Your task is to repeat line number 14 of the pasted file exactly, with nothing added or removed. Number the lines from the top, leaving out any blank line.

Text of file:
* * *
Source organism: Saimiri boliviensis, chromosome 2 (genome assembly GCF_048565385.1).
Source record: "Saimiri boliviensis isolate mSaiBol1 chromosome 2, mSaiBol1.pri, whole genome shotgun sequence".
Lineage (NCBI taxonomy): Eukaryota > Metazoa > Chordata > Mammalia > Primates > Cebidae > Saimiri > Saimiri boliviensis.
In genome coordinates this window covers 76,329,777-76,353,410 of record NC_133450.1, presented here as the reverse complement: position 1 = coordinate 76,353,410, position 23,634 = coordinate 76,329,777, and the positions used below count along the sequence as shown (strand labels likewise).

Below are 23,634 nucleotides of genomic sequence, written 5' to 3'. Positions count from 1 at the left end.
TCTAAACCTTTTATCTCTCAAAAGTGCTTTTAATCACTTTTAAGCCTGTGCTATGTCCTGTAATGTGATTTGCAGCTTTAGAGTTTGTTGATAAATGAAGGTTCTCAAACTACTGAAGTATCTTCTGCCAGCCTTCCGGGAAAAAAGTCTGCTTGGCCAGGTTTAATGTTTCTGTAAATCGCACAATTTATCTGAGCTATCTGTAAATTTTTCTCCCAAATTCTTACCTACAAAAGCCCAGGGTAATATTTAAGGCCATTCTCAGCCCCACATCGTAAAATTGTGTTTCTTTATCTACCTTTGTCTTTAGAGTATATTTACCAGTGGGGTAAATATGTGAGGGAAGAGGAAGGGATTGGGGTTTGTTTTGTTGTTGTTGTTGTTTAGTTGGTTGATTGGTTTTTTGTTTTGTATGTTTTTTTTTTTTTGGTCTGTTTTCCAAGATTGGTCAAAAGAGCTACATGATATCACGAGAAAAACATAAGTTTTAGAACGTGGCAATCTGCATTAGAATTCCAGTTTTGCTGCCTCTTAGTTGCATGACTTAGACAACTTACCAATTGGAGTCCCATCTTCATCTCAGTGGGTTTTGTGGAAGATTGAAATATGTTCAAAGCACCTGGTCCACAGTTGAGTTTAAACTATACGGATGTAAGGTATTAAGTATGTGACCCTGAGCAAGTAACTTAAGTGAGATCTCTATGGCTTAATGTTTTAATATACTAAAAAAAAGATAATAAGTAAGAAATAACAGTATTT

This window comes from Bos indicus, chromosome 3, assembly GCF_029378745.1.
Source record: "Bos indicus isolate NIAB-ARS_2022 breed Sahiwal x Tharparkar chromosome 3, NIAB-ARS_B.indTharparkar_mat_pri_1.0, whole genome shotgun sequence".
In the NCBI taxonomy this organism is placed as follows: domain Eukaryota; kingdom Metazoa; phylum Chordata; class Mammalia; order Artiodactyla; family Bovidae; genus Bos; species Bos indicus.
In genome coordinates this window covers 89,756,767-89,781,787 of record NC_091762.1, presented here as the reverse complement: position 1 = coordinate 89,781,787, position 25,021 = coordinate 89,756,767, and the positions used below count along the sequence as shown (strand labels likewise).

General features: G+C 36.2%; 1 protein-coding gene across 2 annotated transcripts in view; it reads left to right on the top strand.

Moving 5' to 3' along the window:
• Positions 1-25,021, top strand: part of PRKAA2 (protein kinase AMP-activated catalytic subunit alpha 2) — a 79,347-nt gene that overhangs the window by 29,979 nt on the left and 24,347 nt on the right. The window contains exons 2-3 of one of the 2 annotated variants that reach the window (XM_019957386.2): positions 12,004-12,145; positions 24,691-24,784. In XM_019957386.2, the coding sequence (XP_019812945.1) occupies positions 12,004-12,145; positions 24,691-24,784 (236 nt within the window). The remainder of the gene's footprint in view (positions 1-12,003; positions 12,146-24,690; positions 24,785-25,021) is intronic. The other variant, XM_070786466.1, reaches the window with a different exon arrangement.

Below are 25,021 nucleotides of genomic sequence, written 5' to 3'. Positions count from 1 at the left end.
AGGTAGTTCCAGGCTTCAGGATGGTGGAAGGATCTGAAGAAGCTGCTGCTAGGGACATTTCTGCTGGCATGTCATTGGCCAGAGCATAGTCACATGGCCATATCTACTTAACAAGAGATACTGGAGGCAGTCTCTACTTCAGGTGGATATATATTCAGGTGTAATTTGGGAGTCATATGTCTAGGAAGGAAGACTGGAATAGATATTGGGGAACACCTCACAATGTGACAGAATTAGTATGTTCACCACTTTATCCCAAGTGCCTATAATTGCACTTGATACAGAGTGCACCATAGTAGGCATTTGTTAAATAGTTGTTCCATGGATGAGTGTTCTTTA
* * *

Below are 25,021 nucleotides of genomic sequence, written 5' to 3'. Positions count from 1 at the left end.